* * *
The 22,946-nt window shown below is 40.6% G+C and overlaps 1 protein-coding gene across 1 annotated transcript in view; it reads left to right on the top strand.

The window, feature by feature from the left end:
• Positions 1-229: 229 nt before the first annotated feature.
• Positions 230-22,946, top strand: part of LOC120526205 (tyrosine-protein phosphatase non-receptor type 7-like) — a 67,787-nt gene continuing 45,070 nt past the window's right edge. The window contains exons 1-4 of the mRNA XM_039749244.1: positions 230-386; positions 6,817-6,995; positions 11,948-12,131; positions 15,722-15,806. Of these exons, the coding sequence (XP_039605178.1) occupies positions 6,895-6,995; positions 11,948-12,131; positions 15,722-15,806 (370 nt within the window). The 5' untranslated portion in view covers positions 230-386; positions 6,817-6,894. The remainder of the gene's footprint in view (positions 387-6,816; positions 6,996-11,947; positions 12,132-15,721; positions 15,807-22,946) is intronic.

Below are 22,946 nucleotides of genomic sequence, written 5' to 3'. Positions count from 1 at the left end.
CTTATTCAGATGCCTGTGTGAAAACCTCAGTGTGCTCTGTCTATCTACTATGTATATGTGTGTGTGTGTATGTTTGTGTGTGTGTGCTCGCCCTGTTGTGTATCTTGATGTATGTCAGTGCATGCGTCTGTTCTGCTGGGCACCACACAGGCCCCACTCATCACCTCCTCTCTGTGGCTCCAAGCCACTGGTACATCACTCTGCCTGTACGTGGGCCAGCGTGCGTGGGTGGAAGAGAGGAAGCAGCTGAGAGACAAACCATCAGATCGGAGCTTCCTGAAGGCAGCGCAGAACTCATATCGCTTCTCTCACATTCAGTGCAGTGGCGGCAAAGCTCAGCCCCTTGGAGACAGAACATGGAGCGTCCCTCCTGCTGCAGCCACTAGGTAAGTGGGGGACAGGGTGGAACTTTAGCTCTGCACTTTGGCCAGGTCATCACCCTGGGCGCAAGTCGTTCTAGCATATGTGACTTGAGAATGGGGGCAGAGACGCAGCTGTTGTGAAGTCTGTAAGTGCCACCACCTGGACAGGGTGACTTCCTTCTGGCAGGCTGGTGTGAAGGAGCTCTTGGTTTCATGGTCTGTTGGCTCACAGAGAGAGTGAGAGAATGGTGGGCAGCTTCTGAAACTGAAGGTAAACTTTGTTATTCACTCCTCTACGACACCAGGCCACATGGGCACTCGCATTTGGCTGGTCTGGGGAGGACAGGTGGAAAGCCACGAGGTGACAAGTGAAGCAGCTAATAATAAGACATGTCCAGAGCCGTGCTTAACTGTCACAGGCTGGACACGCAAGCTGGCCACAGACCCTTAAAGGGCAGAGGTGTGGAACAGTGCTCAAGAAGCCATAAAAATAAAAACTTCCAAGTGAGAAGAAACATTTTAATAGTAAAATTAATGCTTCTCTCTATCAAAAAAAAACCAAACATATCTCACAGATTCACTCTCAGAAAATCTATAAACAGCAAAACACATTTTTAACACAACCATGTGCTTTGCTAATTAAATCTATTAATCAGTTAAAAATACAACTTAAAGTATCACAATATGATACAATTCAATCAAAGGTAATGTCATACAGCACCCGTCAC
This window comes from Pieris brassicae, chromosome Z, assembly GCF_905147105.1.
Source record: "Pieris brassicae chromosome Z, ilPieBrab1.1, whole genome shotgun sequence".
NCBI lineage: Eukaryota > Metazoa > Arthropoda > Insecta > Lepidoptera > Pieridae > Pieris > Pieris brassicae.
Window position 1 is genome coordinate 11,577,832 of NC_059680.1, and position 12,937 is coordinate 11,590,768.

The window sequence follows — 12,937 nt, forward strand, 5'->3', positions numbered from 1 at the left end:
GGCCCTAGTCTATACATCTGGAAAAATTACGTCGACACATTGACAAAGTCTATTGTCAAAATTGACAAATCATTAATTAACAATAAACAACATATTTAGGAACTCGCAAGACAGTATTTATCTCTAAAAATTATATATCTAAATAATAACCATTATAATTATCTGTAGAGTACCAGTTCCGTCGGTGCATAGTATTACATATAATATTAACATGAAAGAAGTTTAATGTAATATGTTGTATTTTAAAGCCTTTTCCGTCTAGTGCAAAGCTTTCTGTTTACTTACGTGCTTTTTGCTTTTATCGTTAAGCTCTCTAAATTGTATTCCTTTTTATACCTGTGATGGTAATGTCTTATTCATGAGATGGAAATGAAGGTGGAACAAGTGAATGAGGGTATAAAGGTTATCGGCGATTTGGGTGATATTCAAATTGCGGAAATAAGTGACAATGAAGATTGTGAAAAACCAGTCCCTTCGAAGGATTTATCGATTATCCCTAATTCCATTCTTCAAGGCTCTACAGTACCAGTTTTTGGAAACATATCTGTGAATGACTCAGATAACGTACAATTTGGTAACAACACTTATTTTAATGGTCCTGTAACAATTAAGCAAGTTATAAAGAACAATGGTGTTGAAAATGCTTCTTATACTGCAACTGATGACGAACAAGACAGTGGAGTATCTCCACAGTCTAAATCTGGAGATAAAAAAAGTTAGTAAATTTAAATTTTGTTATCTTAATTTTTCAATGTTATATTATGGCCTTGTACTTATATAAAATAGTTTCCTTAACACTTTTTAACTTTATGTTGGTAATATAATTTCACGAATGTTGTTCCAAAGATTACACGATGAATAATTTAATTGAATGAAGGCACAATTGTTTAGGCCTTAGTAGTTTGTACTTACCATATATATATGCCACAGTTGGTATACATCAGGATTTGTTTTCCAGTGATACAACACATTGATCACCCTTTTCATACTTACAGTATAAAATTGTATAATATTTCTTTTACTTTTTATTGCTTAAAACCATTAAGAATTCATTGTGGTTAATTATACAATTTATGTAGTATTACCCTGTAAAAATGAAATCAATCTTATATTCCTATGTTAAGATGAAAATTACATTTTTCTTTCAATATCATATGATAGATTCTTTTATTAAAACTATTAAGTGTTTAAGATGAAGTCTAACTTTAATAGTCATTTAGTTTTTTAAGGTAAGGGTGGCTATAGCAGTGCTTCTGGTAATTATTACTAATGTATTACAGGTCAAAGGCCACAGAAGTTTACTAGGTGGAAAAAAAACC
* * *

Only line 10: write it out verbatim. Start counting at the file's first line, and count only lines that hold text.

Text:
Window position 1 is genome coordinate 11,577,832 of NC_059680.1, and position 12,937 is coordinate 11,590,768.